This week sees the release of Batman #28, a flashforward issue set six months ahead of the current continuity. The issue involves a whole host of teasing reveals that will blow your mind if you read the comic book and will totally confuse everyone else. Comic Book Resources has a good breakdown for the deep reader. For the “everyone else” reader, here’s the gist: Batman has a new sidekick. This was bound to happen sooner or later, since the fifth Robin died recently. (Don’t cry: In comic books, dying is just the prologue to a resurrection arc.) Intriguingly, Batman’s new sidekick is not a new Robin; instead, she goes by Bluebird. Also, she’s a she! Check it out: READ FULL STORY
Tag: Batman (11-20 of 53)
The Sherlock Holmes played by Benedict Cumberbatch is the most brilliant problem solver on television. The Sherlock Holmes played by Jonny Lee Miller in Elementary comes pretty close, but I give the edge to the “high functioning” sociopath with the “mind palace” in his head. (Now that’s some Intelligence.) The third and final installment of Sherlock’s third season challenged the master detective with a most vexing conundrum, a test of both imagination and morality, one that has become increasingly popular in our hero fiction of late: To kill or not to kill. READ FULL STORY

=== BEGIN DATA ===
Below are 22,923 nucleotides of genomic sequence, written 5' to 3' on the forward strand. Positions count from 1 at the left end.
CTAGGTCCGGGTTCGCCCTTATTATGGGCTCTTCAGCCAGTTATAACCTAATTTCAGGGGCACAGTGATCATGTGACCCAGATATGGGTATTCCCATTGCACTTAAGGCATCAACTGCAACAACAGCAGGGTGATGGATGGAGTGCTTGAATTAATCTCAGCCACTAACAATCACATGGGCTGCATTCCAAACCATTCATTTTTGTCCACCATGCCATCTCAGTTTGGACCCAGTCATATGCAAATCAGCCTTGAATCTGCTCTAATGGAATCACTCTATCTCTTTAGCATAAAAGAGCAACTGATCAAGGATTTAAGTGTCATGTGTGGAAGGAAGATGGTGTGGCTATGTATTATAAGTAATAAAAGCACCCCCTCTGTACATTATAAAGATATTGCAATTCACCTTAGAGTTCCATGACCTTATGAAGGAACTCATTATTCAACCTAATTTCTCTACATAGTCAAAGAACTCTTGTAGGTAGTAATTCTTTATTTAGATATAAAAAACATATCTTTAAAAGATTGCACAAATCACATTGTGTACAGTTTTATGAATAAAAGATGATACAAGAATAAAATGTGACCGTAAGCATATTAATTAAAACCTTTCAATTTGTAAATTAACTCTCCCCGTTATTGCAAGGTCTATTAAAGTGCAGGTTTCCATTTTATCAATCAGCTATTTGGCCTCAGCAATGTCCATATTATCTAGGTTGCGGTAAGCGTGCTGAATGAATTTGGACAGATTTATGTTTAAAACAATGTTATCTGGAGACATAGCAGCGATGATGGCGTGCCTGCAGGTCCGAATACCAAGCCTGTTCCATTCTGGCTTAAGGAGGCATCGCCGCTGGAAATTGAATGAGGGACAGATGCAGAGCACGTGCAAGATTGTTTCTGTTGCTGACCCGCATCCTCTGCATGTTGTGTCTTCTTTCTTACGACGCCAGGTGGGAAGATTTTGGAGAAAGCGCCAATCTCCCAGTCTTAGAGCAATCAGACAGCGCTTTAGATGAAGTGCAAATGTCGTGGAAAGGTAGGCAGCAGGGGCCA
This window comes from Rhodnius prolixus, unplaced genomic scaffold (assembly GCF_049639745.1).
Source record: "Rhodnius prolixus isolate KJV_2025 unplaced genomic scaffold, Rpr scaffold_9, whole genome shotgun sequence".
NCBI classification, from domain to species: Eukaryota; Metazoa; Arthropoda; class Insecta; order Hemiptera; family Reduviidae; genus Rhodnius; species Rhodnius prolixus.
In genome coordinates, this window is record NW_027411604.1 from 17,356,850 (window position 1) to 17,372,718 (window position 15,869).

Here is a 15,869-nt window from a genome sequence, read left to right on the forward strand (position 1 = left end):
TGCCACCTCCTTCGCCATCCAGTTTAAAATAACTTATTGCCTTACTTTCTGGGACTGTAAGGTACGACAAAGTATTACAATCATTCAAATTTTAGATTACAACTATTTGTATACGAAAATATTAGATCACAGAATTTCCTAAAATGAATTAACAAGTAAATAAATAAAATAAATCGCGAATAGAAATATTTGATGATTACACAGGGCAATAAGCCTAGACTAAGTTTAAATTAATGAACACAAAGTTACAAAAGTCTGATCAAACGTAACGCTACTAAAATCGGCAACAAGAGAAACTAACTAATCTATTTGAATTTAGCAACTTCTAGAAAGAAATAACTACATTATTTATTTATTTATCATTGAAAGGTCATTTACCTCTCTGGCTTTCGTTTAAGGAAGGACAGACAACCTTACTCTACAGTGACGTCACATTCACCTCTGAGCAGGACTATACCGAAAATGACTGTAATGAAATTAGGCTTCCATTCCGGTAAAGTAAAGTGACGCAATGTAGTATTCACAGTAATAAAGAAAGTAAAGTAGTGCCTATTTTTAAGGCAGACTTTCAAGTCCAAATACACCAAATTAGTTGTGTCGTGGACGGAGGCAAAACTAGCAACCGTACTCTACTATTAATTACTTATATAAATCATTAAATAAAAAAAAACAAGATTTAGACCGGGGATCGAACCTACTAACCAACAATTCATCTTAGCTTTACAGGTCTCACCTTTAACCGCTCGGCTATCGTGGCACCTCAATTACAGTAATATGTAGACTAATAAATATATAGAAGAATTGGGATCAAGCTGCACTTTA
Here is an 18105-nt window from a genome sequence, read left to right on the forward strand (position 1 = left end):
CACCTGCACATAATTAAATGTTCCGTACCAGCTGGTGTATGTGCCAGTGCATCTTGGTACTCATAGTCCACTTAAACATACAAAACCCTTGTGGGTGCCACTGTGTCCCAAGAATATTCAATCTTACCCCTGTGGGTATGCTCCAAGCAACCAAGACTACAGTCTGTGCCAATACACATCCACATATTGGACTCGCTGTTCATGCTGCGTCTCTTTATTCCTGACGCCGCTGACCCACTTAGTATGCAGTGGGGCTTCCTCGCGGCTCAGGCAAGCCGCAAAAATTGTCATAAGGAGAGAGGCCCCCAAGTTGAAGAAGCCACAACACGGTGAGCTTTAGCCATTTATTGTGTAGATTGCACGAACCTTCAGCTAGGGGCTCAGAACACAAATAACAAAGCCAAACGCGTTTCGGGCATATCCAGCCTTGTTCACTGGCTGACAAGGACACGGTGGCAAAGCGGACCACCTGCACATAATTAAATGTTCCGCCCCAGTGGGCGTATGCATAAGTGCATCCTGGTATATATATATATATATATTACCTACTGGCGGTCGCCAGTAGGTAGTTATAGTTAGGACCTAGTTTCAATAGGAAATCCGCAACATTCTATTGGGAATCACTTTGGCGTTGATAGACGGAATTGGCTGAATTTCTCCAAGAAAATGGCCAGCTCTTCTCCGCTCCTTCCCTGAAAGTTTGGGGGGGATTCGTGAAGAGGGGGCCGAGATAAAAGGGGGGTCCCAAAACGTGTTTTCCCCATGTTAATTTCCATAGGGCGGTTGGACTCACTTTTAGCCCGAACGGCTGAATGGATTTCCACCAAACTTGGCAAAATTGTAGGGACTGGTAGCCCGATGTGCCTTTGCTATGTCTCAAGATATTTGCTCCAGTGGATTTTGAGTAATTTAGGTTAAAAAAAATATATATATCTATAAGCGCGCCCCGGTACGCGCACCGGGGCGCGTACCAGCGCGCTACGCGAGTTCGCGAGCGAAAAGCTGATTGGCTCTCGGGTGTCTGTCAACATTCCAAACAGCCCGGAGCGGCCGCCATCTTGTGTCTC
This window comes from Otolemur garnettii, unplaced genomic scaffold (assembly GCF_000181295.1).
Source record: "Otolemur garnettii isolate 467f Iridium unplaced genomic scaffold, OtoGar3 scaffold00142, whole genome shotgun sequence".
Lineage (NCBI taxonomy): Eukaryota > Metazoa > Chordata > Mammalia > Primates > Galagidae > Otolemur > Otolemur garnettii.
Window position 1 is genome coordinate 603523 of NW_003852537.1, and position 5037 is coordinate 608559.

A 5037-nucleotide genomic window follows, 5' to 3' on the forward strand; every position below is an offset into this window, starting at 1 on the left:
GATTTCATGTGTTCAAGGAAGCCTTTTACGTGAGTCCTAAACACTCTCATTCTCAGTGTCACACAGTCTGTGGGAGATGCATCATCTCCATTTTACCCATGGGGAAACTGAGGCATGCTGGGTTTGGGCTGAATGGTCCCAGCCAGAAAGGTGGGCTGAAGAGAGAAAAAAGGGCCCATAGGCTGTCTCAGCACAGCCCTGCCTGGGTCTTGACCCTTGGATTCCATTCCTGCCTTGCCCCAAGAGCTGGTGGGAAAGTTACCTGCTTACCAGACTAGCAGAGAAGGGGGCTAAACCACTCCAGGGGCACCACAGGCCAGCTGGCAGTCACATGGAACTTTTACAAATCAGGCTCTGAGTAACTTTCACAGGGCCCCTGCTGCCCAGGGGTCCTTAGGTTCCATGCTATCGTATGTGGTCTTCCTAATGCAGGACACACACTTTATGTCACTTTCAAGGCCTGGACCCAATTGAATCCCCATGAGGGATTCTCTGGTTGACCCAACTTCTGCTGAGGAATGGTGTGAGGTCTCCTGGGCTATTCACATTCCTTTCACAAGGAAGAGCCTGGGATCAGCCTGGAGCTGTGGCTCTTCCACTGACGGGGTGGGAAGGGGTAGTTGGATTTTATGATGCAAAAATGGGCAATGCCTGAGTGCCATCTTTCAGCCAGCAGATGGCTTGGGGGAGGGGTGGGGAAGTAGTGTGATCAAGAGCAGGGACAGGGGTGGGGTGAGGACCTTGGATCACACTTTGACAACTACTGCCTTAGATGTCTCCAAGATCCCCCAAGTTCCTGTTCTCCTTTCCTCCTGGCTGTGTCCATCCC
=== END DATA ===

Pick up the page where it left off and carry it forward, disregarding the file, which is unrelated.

You’d have to be made of stone not to feel for Batkid, San Francisco’s superhero for a day. The 5-year-old boy, named Miles, whose leukemia is in remission, asked the Make-A-Wish Foundation to be Batman for a day, and his wish came true on Friday. He saved damsels in distress, prevented bank robberies, and warmed everyone’s hearts in his adorable miniature-caped glory.
Also not immune to Batkid’s heroics? The man who reinvigorated the Batman name itself: Christian Bale. “Wasn’t that fantastic?” Bale told Vulture. “I looked on the news and I saw this headline and thought, ‘What’s that?’ And I saw all the pictures of him running around and saving people. It’s so touching.”